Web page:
Tuesday, 17 January 2012


The Wigan Athletic v Manchester City game was profitable, although a draw or Wigan Athletic win would have been preferable. My spreadsheet was of the opinion that the goal expectancy here was too high, and that Manchester City were too short. The Unders came in comfortably enough, but a straight lay of Manchester City, 1.42 at kick-off, didn't. Laying at 1.42, or the 1.45 I was actually in at, is the same as backing at 3.38 or 3.22 as you all know, but the Asian Handicap markets are there as an alternative to a straight lay. I was already on Wigan +1.5 at 1.88, but @shevyten pushed me into adding the +1/+1.5 option, which was matched at 2.13 which worked out well. Twitter is profitable already! I must admit that it's not only Twitter that I have been slow to embrace, but also the Asian Handicaps. My excuse is that they weren't around in my youth, and it's hard to teach an old dog new tricks, but I am warming to using them. The markets on Betfair and BETDAQ do seem a bit gappy though.

There was an excellent 'Correct Score' market write up by Soccer Dude Eddie on the Football Trader's Path blog the other day, the best I have seen - article I mean, not blog! For me, as a dedicated follower of Poisson, albeit modified, the following paragraph was of special interest.
You could also use Poisson to calculate the percentage chances of each scoreline being achieved. If you do utilise pure Poisson, you should ensure that you increase the probability of 0-0 and 1-1, and reduce the probability of a 1-0 home win and a 0-1 away win. This is because the Poisson model is known to under forecast 0-0 and 1-1 draws and over forecast 1-0 and 0-1. There are also other well-known algorithms that you could use to calculate the goal expectation and, again, these would all help you to make a more reasoned selection for you to lay 0-0.
Soccer Dude mentions the adjustment that needs to be made for the binary scores, (i.e. not using the usual zero-inflated Poisson model) and this helps with the problem of Poisson underestimating draws as so many draws are 0-0 or 1-1. Getting the goal expectation and this 'adjustment' right are key, and while it's unfortunate that you can't simply use the POISSON function in Excel with the goal expectancies for each team and generate your odds, this difficulty is what can give you an edge. The maths is, to my simple mind, quite complex - here's one example:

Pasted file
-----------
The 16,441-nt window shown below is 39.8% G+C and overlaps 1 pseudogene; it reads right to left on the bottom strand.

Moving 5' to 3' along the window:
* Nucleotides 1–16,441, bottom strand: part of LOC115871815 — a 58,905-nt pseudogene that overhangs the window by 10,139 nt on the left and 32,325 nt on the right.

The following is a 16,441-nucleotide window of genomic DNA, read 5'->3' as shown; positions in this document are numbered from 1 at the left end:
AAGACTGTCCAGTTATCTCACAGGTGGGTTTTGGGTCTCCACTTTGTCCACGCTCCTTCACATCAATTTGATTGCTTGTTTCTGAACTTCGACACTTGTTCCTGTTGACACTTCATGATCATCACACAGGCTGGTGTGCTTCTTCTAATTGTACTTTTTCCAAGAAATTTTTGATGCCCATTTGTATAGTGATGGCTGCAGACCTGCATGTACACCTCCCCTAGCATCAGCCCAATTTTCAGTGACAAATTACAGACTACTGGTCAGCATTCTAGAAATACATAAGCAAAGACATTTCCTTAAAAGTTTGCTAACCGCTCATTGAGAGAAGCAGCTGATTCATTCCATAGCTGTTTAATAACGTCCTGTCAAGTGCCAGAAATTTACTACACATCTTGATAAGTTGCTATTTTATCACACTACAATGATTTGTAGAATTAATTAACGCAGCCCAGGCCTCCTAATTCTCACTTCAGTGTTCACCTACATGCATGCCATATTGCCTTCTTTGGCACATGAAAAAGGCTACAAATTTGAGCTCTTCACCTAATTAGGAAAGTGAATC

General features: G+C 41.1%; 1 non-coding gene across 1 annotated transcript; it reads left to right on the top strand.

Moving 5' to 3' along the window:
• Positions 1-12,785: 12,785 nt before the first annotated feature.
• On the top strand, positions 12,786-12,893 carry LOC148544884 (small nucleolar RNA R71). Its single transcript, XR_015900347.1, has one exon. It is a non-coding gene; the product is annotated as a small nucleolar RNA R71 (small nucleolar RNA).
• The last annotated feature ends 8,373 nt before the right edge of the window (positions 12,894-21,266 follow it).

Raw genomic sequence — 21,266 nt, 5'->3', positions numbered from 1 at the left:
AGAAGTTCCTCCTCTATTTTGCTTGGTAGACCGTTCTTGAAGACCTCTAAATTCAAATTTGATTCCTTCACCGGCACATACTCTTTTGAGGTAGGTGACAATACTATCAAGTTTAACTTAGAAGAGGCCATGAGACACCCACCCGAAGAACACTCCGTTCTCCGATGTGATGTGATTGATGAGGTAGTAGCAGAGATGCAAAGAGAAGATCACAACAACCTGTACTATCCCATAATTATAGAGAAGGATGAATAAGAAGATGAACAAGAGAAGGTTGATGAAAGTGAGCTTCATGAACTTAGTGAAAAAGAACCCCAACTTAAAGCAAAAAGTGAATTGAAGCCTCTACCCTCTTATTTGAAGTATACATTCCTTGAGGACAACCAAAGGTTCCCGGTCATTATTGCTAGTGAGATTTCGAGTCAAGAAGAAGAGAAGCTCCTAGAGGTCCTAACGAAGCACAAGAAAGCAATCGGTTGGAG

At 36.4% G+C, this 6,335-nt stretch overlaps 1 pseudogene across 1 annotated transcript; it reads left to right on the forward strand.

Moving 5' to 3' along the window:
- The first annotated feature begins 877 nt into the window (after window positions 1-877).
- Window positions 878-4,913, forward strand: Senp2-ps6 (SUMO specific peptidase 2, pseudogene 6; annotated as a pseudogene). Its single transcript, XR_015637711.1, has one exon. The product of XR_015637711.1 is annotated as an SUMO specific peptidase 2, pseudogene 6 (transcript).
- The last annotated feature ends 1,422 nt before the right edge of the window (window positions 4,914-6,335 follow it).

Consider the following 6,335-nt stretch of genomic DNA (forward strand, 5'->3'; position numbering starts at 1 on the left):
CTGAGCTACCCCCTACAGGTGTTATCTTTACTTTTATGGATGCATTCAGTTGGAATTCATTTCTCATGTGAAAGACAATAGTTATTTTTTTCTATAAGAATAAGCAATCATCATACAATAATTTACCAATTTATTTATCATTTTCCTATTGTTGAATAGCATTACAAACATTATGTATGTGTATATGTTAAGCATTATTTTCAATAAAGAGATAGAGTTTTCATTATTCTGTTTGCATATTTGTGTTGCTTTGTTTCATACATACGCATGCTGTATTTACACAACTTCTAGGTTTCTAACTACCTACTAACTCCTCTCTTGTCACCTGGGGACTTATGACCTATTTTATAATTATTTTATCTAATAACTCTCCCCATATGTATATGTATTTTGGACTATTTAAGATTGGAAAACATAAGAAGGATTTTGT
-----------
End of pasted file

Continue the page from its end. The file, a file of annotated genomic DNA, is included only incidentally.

Bivariate Poisson models can be expanded to allow for covariates, extending naturally the univariate Poisson regression setting. Due to the complicated nature of the probability function of the bivariate Poisson distribution, applications are limited. The aim of this paper is to introduce and construct efficient Expectation-Maximization (EM) algorithms for such models including easy-to-use R functions for their implementation. We further extend our methodology to construct inflated versions of the bivariate Poisson model. We propose a model that allows inflation in the diagonal elements of the probability table. Such models are quite useful when, for some reasons, we expect diagonal combinations with higher probabilities than the ones fitted under a bivariate Poisson model. For example, in pre and post treatment studies, the treatment may not have an effect on some specific patients for unknown reasons. Another example arises in sports where, for specific cases, it has been found that the number of draws in a game is larger than those predicted by a simple bivariate Poisson model (Karlis and Ntzoufras 2003)
but I am expecting a couple of books in the post any day now that were recommended to me, and if they are written in English, may improve my understanding, and more importantly, my pricing model. I studied some of this in my Pure Mathematics With Statistics 'A' Level, but that was oh so long ago, and I don't recall it being this complicated. Perhaps I wasn't paying attention. Again.

Why the Flatfish you may be asking yourselves? Well, 'zero-inflated Poisson' might be fine if you are French, but in English, can't we simply call it Flatfish?

I'll get my coat.


AL said...

there was a Man City win! did you mean Wigan?

SoccerDude said...

Hi Cassini

Thanks for the plug of my blog and for being so complimentary. One small correction however: my name is Eddie and not Pete!

I wouldn't feel too bad about this as I made the exact same mistake when thanking Dave from soccercompounding for additional ideas on the Correct Score posting. For some reason, I kept calling him Alan.

Anonymous said...

Glad that I was of some help! You should really look more closely at Asian Handicaps, however, as they are the best option for soccer betting.

Although Betfair offer them the liquidity is often low for all but the top games and then you have the commission, premium charge etc. Get an account with sbo, ibc etc and you can get a decent chunk on pretty much all games (in running too) with no commission and no closing of accounts after 3 winners like UK books!

gundulf said...

Cassini thanks for commenting on my post about this. I have read the quote in your post about 'covariates' and 'univariates' etc. Whilst I can work out what 'co' and 'uni' mean in a linguistic context, 'easy to use R functions' are, I suspect, going to be a bridge too far for me.

Good luck with the books - if they are written in similar prose you might need it!